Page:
New Forests

, Volume 46, Issue 1, pp 157–165 | Cite as

Forest regeneration under Tectona grandis and Terminalia amazonia plantation stands managed for biodiversity conservation in western Panama

  • Brett T. WolfeEmail author
  • Daisy H. Dent
  • José Deago
  • Mark H. Wishnie
Short Communication


Plantations of Tectona grandis in Central America are widely perceived to suppress forest regeneration in their understories, yet few studies have tested this assumption. We surveyed the understory woody vegetation growing in 7-year-old stands of T. grandis and the native tree species Terminalia amazonia in a plantation in western Panama that was managed with both commercial timber and biodiversity conservation objectives. We predicted that if T. grandis suppressed forest regeneration then the understories of T. grandis stands would have a lower density of woody stems, smaller stems, and fewer species than stands of T. amazonia. None of our predictions were supported. Densities of woody stems were 0.56 ± 0.21 m−2 (mean ± SE) and 0.64 ± 0.10 m−2 in T. grandis and T. amazonia understories, respectively. Stem height structure was similar under both species, where stems <1 m height dominated. Understory species richness did not differ between the two species; in total, 27 and 30 woody species were sampled in T. grandis and T. amazonia stands, respectively. However, understory species composition differed between the two crop species. Overall, our results are inconsistent with the idea that T. grandis plantations suppress forest regeneration and suggest that the lack of woody vegetation in other T. grandis plantation understories may be attributable to management actions, such as understory thinning, rather than species effects of T. grandis. Further research is needed to compare T. grandis and native species for their effects on forest regeneration.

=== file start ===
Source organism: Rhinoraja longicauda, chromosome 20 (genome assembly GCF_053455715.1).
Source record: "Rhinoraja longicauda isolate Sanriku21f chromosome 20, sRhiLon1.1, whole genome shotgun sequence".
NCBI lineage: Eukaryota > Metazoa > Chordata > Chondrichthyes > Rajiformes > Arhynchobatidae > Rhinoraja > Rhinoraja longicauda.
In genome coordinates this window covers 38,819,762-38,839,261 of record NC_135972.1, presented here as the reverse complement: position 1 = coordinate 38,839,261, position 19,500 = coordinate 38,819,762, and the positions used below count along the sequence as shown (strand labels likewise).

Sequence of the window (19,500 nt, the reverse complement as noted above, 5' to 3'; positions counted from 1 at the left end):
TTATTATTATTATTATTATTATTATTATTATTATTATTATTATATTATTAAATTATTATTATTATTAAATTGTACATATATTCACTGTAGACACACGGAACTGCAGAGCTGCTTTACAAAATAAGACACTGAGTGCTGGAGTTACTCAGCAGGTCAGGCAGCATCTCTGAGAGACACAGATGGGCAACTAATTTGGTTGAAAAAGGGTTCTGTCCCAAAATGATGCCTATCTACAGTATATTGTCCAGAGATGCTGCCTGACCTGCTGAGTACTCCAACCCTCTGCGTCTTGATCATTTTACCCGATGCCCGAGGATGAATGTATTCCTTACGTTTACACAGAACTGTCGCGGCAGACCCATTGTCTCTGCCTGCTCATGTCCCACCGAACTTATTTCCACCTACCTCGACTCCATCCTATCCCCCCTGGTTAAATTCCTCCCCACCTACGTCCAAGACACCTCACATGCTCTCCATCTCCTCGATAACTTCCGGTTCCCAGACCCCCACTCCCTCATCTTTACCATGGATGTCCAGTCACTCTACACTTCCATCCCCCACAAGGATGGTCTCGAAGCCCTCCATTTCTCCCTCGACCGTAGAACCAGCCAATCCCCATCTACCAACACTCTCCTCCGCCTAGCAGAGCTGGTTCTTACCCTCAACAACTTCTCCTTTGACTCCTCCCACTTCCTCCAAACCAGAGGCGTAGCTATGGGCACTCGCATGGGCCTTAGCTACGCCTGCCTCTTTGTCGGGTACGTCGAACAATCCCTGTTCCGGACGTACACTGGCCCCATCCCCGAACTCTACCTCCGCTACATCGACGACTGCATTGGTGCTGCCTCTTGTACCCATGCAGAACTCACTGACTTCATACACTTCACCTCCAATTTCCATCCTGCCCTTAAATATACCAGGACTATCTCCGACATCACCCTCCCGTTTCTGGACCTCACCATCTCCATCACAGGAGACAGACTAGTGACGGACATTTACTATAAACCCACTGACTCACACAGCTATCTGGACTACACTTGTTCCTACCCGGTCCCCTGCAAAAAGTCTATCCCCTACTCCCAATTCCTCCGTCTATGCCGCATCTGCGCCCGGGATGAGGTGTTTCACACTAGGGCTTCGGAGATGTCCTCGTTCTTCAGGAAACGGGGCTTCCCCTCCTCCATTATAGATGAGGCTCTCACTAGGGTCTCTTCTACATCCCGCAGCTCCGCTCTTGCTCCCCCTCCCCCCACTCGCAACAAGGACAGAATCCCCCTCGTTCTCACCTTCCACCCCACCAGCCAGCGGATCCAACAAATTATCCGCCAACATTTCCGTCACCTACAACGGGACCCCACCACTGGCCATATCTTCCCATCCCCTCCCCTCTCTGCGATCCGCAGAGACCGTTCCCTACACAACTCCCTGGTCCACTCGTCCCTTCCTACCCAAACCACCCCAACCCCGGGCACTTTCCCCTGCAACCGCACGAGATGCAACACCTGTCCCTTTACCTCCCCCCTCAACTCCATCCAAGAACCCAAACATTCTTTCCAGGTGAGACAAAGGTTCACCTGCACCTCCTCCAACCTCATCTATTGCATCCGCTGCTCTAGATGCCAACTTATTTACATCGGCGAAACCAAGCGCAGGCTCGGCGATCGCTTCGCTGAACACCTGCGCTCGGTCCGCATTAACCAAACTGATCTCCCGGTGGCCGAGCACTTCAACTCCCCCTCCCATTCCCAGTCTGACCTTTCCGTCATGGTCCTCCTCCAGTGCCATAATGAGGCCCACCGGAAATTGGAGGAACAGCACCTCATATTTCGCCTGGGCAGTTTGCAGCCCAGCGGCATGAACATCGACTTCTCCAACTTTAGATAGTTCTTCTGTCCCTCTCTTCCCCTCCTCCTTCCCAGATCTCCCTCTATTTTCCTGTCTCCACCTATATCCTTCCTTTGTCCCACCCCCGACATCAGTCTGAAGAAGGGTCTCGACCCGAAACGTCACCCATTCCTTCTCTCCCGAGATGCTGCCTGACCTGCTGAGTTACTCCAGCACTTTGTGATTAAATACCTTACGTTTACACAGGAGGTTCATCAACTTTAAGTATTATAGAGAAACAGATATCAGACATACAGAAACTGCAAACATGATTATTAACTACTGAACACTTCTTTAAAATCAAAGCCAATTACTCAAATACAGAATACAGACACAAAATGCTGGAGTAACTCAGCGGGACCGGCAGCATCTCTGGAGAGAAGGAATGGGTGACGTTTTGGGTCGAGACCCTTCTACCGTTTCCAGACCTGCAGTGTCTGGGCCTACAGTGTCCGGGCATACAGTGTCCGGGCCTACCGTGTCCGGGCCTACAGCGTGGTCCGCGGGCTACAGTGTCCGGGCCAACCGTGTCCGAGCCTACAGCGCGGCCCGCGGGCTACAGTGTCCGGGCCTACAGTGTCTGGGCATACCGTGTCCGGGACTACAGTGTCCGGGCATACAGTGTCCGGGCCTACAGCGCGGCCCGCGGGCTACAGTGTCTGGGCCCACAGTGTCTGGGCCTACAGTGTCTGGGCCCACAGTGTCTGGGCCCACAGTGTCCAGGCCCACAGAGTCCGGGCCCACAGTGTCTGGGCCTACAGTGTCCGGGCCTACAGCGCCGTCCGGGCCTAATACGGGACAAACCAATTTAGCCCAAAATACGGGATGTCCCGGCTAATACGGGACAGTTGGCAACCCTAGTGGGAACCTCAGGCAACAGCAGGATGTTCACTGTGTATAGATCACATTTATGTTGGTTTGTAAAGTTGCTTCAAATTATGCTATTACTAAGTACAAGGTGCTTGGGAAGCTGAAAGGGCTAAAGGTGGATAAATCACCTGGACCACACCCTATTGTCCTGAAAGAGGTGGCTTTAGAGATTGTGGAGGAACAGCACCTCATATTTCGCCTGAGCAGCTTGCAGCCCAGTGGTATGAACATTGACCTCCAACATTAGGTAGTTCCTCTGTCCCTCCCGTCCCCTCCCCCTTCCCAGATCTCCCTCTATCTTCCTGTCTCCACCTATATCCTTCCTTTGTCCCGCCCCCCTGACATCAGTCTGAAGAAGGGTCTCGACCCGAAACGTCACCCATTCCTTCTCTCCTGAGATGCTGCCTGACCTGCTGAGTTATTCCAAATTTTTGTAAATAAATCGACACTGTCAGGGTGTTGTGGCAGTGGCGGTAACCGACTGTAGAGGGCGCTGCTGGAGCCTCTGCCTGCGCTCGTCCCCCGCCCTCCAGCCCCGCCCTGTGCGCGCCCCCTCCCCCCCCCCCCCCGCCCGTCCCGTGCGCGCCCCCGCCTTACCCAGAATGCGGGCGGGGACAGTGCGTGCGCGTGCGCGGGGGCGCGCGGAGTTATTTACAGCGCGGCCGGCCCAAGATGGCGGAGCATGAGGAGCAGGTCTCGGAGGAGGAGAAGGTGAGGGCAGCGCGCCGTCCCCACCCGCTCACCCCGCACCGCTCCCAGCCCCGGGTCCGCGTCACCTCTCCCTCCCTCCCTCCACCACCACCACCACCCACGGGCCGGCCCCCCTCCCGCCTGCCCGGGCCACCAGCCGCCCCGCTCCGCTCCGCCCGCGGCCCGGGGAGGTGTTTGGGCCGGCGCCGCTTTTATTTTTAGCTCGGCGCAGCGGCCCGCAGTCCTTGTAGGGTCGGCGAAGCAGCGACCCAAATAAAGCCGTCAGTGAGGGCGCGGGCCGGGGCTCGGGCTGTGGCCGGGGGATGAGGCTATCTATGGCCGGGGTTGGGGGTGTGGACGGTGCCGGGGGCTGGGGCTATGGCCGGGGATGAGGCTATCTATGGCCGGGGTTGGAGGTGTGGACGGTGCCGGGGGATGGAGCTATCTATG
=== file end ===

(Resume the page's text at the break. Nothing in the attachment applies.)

Diversity Native species Reforestation Restoration 



We thank Iliana Armién and Andreas Eke for facilitating research at the Futuro Forestal plantations, Emilio Mariscal for training, Carolina Sarmiento for help in making Fig. 1, and two anonymous reviewers for helpful comments on the manuscript. This research was undertaken as part of PRORENA, a collaborative native species reforestation research project between the School of Forestry and Environmental Studies of Yale University and the Center for Tropical Forest Science at the Smithsonian Tropical Research Institute. Financial support for PRORENA has been provided by the Frank Levinson Donor-Advised Fund at the Peninsula Community Foundation, the Levinson Family Foundation, and the Grantham Family Foundation.


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Copyright information

© Springer Science+Business Media Dordrecht 2014

Authors and Affiliations

  • Brett T. Wolfe
    • 1
    • 2
    Email author
  • Daisy H. Dent
    • 1
    • 3
  • José Deago
    • 1
  • Mark H. Wishnie
    • 1
    • 4
  1. 1.Native Species Reforestation Project (PRORENA), Center for Tropical Forest ScienceSmithsonian Tropical Research InstituteAnconRepublic of Panama
  2. 2.Department of BiologyUniversity of UtahSalt Lake CityUSA
  3. 3.Biological and Environmental SciencesUniversity of StirlingStirlingUK
  4. 4.Seaview Natural Resource Consulting, LLCSeattleUSA

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